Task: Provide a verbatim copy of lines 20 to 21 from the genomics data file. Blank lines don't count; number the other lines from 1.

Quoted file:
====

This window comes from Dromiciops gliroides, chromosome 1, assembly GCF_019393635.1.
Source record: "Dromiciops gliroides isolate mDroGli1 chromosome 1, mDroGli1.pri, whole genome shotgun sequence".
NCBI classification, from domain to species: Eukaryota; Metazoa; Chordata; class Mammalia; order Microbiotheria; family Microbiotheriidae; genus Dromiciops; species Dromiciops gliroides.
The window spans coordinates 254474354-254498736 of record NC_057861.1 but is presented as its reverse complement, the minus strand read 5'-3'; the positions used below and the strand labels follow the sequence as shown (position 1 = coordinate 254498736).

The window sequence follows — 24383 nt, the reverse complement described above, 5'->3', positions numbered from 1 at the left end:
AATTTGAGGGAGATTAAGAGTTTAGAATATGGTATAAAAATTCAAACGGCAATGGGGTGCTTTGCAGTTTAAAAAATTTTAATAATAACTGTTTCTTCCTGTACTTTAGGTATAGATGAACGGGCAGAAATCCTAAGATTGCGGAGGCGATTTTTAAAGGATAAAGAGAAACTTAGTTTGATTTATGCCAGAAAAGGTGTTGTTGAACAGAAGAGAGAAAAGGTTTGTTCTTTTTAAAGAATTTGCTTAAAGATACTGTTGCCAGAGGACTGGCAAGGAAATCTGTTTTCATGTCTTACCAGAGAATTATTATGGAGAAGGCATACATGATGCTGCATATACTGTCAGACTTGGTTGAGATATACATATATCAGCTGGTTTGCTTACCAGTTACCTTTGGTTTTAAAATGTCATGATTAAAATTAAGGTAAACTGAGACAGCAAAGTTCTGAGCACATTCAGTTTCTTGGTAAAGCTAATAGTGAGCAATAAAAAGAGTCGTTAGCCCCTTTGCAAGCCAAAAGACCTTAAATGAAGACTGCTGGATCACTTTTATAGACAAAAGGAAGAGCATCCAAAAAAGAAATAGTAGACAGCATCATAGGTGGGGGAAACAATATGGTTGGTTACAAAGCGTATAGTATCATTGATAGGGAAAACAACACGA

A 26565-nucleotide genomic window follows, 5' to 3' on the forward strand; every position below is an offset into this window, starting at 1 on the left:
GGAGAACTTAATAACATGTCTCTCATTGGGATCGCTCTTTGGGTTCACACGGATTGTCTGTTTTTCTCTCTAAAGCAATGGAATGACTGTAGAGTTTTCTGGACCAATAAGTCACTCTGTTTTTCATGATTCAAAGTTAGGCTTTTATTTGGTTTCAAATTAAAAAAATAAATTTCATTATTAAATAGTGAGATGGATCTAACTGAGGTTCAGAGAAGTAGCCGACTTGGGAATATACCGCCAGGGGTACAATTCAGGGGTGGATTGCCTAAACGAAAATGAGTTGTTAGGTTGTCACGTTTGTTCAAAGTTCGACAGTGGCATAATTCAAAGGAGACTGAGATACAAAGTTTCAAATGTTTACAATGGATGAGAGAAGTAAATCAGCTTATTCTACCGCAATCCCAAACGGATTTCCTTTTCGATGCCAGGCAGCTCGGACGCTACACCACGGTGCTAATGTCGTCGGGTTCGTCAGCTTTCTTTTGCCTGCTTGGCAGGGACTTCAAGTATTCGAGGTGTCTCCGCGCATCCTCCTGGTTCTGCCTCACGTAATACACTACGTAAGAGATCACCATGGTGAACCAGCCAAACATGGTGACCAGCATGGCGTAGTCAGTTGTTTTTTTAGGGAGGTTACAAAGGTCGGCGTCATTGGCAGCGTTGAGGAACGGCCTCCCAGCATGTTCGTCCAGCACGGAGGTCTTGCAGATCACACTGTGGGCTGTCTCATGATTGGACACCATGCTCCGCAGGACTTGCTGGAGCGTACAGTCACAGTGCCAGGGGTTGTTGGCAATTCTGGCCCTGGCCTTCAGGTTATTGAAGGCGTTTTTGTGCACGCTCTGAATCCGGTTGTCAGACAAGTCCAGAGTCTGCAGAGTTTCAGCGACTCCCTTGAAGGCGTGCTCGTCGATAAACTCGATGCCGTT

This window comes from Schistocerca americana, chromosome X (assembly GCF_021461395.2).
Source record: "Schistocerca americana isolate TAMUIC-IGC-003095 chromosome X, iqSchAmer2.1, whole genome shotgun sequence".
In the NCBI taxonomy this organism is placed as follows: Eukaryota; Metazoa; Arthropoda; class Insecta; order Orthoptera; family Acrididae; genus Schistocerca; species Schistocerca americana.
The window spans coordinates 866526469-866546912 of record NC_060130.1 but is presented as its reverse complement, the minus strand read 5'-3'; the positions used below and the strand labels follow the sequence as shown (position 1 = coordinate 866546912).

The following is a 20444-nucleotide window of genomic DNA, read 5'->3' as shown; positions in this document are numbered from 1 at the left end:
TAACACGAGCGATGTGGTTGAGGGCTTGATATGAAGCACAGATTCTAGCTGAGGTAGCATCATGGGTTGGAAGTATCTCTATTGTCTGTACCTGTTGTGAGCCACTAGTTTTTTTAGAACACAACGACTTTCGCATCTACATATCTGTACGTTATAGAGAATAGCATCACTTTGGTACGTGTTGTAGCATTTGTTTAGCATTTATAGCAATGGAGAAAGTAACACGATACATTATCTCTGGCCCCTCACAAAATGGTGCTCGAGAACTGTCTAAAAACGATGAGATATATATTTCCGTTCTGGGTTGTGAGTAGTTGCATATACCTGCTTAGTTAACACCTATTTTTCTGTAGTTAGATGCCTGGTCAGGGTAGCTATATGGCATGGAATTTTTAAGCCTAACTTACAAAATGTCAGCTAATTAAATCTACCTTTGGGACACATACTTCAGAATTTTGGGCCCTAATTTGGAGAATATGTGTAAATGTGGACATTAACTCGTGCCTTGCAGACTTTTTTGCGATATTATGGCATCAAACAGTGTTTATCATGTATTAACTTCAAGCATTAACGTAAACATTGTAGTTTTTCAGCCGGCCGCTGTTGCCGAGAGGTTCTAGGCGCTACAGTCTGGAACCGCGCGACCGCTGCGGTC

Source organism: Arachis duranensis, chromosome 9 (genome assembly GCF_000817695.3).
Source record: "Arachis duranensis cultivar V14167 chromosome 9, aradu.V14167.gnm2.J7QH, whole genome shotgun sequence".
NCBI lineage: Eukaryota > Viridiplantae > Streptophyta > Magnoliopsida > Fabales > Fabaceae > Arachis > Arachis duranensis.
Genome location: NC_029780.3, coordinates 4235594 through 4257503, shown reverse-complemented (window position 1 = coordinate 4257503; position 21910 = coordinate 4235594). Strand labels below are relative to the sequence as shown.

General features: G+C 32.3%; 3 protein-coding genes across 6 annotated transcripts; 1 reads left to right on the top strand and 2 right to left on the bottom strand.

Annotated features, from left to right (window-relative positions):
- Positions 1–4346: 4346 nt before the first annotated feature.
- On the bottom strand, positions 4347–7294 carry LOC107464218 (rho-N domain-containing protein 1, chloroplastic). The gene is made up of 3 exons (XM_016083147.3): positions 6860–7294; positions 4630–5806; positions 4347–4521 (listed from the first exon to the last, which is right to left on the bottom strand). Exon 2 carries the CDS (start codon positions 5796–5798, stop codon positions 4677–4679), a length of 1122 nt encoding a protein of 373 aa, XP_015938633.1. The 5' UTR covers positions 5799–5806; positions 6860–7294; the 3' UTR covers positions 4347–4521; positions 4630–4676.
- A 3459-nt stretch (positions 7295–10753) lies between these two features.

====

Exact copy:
Annotated features, from left to right (window-relative positions):
- Positions 1–4346: 4346 nt before the first annotated feature.